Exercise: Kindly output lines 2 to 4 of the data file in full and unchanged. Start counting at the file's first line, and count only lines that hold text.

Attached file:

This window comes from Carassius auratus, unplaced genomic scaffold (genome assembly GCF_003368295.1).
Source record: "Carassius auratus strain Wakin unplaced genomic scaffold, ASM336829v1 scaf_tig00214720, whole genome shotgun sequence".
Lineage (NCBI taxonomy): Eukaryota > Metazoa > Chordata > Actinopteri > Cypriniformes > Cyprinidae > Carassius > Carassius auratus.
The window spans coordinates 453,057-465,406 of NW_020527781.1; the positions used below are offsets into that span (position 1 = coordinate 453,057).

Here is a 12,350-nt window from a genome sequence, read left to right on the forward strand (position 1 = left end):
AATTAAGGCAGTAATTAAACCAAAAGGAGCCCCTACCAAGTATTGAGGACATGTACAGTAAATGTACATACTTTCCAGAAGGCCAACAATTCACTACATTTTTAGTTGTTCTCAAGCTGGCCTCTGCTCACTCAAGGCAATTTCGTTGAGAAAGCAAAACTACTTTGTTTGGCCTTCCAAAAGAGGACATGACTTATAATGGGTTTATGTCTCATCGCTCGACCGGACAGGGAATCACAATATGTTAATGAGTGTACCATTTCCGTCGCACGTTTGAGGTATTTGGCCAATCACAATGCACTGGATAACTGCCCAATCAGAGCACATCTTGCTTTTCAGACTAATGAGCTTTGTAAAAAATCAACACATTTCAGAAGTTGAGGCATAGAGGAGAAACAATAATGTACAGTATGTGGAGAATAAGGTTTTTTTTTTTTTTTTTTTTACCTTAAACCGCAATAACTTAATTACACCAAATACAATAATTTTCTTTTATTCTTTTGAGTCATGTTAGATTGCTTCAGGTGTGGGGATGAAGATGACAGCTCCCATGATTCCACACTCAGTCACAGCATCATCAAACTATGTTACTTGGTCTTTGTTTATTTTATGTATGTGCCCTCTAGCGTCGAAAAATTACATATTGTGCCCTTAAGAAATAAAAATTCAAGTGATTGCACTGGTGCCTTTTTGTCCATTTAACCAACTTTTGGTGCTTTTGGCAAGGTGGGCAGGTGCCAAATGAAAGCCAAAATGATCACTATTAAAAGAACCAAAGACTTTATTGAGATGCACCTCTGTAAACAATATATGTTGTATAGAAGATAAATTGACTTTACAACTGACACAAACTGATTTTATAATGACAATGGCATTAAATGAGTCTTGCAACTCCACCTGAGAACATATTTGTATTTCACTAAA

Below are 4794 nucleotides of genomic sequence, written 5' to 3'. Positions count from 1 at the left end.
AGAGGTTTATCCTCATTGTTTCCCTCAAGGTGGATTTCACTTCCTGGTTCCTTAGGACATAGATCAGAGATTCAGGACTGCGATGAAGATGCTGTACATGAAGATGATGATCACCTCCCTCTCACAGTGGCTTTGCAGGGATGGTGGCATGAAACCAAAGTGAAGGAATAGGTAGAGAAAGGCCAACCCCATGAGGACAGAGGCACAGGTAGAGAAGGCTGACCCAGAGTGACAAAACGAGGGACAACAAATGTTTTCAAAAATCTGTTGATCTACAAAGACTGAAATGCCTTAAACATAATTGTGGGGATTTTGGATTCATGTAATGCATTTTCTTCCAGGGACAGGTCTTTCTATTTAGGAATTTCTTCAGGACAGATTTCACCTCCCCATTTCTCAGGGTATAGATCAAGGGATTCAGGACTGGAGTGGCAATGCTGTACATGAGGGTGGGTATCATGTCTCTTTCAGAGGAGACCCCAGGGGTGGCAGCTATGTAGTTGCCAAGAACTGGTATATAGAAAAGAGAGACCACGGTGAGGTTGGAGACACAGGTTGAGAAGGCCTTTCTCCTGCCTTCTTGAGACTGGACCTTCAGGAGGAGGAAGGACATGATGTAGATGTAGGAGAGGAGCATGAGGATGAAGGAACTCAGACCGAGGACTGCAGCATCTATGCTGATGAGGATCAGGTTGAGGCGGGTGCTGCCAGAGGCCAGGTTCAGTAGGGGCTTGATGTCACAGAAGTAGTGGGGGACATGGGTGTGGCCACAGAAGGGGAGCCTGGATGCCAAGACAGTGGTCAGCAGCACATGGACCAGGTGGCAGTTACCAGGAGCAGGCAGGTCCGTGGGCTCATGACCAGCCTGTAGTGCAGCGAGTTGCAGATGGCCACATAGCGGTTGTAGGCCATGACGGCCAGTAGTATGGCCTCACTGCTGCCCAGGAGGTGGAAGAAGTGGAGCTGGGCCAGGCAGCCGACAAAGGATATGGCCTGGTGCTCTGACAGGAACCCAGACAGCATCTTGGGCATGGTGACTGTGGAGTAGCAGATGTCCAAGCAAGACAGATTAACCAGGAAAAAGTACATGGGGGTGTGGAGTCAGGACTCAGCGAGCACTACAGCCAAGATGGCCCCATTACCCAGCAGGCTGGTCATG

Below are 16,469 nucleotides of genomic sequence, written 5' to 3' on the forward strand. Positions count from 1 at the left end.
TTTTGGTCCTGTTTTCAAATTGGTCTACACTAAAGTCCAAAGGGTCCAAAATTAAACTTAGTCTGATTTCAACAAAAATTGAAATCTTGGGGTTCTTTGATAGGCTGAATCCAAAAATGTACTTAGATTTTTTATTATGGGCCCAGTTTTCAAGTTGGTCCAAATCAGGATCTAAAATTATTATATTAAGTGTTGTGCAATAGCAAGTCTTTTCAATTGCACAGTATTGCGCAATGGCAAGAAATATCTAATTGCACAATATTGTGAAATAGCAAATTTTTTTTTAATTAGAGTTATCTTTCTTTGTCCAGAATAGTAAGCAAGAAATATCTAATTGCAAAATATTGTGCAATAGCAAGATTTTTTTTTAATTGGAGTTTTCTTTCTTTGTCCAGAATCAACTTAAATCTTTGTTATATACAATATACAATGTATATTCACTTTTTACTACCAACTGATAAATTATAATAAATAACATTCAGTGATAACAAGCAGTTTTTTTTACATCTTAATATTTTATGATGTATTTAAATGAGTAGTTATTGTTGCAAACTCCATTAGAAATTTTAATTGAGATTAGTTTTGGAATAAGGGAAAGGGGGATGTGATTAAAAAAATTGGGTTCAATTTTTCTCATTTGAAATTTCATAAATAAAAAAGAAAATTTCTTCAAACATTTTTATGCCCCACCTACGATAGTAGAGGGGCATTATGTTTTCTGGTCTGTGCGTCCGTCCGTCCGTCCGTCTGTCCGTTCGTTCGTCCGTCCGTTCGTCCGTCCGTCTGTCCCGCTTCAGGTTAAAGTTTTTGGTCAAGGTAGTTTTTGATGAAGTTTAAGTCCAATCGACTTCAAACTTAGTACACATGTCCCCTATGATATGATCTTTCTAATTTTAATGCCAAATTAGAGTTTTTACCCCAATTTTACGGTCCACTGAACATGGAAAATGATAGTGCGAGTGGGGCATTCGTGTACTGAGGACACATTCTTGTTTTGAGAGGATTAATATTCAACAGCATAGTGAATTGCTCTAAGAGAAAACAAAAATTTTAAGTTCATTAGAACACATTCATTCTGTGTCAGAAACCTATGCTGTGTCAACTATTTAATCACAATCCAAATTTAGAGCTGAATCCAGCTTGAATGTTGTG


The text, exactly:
Source record: "Carassius auratus strain Wakin unplaced genomic scaffold, ASM336829v1 scaf_tig00214720, whole genome shotgun sequence".
Lineage (NCBI taxonomy): Eukaryota > Metazoa > Chordata > Actinopteri > Cypriniformes > Cyprinidae > Carassius > Carassius auratus.
The window spans coordinates 453,057-465,406 of NW_020527781.1; the positions used below are offsets into that span (position 1 = coordinate 453,057).